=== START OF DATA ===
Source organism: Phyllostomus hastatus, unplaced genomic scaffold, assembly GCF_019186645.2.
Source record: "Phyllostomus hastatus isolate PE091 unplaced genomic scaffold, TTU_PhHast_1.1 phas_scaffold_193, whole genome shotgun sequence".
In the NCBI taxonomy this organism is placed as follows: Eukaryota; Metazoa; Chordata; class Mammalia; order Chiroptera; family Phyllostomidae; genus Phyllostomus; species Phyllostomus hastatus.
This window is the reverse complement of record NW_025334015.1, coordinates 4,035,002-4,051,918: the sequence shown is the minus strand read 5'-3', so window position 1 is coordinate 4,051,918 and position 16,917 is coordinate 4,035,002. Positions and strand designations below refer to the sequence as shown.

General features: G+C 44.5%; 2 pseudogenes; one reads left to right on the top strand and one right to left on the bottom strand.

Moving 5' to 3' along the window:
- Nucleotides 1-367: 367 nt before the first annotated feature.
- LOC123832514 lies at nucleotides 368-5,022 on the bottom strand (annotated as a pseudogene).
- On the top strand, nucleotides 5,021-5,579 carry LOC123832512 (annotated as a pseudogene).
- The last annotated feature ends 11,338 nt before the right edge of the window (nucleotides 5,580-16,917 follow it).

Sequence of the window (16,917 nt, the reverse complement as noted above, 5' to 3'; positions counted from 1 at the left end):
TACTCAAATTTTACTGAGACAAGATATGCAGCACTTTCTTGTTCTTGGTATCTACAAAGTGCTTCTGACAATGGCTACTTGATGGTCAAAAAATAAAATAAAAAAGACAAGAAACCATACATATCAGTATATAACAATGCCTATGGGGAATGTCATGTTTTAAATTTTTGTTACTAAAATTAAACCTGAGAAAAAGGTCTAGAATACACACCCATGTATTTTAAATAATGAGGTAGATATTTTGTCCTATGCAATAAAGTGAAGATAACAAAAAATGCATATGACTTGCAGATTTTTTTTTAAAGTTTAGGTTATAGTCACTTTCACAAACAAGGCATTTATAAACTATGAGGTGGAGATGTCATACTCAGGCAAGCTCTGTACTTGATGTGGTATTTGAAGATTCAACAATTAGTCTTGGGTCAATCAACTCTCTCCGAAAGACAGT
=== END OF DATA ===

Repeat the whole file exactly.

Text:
Source organism: Phyllostomus hastatus, unplaced genomic scaffold, assembly GCF_019186645.2.
Source record: "Phyllostomus hastatus isolate PE091 unplaced genomic scaffold, TTU_PhHast_1.1 phas_scaffold_193, whole genome shotgun sequence".
In the NCBI taxonomy this organism is placed as follows: Eukaryota; Metazoa; Chordata; class Mammalia; order Chiroptera; family Phyllostomidae; genus Phyllostomus; species Phyllostomus hastatus.
This window is the reverse complement of record NW_025334015.1, coordinates 4,035,002-4,051,918: the sequence shown is the minus strand read 5'-3', so window position 1 is coordinate 4,051,918 and position 16,917 is coordinate 4,035,002. Positions and strand designations below refer to the sequence as shown.

General features: G+C 44.5%; 2 pseudogenes; one reads left to right on the top strand and one right to left on the bottom strand.

Moving 5' to 3' along the window:
- Nucleotides 1-367: 367 nt before the first annotated feature.
- LOC123832514 lies at nucleotides 368-5,022 on the bottom strand (annotated as a pseudogene).
- On the top strand, nucleotides 5,021-5,579 carry LOC123832512 (annotated as a pseudogene).
- The last annotated feature ends 11,338 nt before the right edge of the window (nucleotides 5,580-16,917 follow it).

Sequence of the window (16,917 nt, the reverse complement as noted above, 5' to 3'; positions counted from 1 at the left end):
TACTCAAATTTTACTGAGACAAGATATGCAGCACTTTCTTGTTCTTGGTATCTACAAAGTGCTTCTGACAATGGCTACTTGATGGTCAAAAAATAAAATAAAAAAGACAAGAAACCATACATATCAGTATATAACAATGCCTATGGGGAATGTCATGTTTTAAATTTTTGTTACTAAAATTAAACCTGAGAAAAAGGTCTAGAATACACACCCATGTATTTTAAATAATGAGGTAGATATTTTGTCCTATGCAATAAAGTGAAGATAACAAAAAATGCATATGACTTGCAGATTTTTTTTTAAAGTTTAGGTTATAGTCACTTTCACAAACAAGGCATTTATAAACTATGAGGTGGAGATGTCATACTCAGGCAAGCTCTGTACTTGATGTGGTATTTGAAGATTCAACAATTAGTCTTGGGTCAATCAACTCTCTCCGAAAGACAGT